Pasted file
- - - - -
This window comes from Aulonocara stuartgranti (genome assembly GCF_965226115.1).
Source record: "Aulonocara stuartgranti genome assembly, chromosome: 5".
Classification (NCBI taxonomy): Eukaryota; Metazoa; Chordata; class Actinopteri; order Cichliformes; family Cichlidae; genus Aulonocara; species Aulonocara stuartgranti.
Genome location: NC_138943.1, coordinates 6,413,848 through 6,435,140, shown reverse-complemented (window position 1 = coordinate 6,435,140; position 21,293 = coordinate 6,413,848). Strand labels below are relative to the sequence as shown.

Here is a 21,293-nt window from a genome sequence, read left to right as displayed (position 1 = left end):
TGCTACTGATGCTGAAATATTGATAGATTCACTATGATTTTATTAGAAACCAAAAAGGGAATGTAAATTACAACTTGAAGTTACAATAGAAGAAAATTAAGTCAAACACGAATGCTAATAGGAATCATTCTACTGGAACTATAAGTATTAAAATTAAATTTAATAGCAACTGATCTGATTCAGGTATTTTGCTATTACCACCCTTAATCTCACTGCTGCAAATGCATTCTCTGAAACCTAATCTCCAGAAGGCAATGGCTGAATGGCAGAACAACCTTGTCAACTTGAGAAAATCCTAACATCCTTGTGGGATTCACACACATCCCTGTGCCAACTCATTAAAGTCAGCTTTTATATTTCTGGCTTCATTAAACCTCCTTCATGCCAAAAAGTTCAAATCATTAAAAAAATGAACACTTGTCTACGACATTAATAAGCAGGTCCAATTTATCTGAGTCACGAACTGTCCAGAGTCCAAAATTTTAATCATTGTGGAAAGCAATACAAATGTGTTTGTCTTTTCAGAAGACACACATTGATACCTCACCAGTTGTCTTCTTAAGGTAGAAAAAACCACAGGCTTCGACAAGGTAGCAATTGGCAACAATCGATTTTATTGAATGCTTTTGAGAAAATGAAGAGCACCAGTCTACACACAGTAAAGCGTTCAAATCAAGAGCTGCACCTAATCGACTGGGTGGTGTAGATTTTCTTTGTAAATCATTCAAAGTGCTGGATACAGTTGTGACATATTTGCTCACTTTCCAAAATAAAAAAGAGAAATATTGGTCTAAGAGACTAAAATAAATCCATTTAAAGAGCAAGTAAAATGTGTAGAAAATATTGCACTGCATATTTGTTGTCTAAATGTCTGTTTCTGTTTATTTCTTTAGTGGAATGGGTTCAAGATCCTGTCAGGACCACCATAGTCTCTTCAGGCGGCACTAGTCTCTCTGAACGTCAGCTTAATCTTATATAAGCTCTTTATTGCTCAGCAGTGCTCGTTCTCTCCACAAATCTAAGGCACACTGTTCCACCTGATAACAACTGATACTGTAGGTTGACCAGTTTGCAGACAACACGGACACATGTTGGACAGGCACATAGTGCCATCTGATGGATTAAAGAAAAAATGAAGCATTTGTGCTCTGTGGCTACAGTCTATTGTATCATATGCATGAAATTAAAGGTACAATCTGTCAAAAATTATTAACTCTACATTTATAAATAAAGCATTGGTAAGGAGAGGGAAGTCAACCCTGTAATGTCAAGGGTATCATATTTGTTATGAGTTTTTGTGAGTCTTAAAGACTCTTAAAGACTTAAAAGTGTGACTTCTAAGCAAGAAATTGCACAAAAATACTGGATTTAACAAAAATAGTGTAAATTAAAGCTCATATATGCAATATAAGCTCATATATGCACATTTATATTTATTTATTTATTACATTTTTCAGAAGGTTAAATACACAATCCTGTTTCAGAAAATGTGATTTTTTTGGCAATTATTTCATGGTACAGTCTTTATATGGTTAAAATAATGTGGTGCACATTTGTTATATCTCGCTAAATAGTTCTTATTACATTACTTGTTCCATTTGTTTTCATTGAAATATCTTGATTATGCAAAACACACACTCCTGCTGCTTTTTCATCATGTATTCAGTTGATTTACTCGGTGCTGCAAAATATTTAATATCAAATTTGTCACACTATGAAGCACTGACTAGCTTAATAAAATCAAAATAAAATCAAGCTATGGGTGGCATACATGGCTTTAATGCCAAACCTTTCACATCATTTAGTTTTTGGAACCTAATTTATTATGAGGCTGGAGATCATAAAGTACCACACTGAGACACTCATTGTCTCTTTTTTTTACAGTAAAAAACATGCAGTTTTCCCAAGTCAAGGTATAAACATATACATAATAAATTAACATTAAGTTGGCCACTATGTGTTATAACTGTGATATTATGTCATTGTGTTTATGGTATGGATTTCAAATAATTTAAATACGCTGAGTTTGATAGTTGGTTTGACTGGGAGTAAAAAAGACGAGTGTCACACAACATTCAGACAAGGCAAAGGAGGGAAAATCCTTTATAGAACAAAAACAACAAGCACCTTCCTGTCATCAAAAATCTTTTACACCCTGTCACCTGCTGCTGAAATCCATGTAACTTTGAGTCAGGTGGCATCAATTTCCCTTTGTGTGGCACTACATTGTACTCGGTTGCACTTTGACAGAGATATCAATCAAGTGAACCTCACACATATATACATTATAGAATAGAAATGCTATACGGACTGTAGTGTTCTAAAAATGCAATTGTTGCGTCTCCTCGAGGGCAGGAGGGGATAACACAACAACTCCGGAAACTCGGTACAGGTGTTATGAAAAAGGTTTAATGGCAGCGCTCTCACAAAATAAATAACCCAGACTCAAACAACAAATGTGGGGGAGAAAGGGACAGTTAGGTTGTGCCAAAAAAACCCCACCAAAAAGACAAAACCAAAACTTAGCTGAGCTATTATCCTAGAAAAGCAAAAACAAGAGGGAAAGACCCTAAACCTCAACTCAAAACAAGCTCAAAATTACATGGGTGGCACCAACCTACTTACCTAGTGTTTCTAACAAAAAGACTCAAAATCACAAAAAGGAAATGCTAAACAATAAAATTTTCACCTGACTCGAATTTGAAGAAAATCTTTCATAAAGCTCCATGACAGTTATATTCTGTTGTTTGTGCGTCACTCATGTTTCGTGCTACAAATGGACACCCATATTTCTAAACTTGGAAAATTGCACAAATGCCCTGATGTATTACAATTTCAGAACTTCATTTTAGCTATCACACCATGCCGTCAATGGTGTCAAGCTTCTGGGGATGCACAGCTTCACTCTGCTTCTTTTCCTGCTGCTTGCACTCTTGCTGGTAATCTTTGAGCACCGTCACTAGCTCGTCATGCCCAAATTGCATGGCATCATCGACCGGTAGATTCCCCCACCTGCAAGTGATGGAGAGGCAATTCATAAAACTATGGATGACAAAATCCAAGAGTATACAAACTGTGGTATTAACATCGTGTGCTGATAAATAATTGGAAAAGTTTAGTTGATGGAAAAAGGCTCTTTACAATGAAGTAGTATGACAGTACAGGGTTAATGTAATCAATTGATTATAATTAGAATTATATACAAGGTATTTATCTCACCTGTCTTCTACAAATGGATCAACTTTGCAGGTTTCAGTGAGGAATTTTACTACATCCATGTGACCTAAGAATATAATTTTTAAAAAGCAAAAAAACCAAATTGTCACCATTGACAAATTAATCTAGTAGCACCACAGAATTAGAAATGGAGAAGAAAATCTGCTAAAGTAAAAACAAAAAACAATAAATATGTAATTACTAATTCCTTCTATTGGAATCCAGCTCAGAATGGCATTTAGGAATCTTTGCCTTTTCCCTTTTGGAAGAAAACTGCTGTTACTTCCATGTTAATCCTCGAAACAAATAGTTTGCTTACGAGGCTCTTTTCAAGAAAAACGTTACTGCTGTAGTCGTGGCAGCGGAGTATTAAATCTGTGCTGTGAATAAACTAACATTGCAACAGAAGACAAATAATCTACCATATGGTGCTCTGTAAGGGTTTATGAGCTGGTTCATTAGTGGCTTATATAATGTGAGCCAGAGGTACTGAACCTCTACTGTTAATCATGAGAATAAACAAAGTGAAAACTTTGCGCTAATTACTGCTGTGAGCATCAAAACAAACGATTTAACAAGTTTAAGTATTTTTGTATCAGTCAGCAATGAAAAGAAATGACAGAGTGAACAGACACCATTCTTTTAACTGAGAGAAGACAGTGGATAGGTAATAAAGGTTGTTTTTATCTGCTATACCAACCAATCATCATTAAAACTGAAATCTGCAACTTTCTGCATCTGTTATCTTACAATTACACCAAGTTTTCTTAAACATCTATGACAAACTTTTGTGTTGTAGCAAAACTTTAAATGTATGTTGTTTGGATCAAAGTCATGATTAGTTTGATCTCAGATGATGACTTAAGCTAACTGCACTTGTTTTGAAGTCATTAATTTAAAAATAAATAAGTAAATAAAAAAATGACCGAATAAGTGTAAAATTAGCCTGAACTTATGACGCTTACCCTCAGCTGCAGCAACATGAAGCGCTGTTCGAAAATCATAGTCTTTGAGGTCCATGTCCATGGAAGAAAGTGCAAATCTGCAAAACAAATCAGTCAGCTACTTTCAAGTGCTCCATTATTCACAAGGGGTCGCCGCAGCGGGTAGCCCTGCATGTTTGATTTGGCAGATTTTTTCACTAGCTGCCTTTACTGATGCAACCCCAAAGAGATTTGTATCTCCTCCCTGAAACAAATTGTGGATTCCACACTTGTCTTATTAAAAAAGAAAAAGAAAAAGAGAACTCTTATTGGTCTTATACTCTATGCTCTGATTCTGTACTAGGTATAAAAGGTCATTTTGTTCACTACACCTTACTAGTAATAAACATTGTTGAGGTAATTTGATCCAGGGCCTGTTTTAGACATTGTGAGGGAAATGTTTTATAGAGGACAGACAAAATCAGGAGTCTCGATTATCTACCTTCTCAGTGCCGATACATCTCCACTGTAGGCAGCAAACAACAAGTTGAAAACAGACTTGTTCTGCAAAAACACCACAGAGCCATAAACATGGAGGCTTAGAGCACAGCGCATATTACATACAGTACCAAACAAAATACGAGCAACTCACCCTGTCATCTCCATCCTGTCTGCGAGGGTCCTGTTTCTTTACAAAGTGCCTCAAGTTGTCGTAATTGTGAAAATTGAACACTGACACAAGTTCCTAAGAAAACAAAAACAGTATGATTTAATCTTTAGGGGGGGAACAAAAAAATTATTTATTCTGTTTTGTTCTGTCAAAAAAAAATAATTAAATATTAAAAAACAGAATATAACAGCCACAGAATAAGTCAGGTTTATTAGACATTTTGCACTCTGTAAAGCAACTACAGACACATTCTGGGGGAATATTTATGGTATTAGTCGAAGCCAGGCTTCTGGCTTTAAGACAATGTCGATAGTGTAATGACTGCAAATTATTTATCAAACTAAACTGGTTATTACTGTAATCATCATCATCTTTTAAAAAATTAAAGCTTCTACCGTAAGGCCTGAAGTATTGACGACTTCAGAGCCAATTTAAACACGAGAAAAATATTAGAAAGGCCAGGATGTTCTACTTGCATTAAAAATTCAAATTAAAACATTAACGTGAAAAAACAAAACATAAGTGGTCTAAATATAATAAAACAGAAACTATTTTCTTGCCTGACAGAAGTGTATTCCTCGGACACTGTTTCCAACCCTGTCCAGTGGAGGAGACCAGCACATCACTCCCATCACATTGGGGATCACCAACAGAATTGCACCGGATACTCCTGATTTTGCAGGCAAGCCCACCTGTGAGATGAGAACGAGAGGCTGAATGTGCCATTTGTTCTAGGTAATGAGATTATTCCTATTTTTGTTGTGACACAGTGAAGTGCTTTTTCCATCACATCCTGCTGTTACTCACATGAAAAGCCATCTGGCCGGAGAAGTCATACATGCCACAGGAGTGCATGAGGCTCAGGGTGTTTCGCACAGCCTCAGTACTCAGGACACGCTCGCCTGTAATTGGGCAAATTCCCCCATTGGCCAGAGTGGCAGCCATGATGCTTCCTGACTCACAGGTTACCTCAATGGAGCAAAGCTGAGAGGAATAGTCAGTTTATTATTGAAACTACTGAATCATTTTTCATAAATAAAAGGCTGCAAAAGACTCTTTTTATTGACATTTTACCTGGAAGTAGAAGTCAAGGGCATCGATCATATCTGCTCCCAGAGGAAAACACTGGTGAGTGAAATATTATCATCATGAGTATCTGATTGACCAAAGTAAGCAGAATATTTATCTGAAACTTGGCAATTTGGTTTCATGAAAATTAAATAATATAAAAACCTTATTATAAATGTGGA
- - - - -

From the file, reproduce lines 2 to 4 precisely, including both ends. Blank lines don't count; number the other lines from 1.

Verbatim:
Source record: "Aulonocara stuartgranti genome assembly, chromosome: 5".
Classification (NCBI taxonomy): Eukaryota; Metazoa; Chordata; class Actinopteri; order Cichliformes; family Cichlidae; genus Aulonocara; species Aulonocara stuartgranti.
Genome location: NC_138943.1, coordinates 6,413,848 through 6,435,140, shown reverse-complemented (window position 1 = coordinate 6,435,140; position 21,293 = coordinate 6,413,848). Strand labels below are relative to the sequence as shown.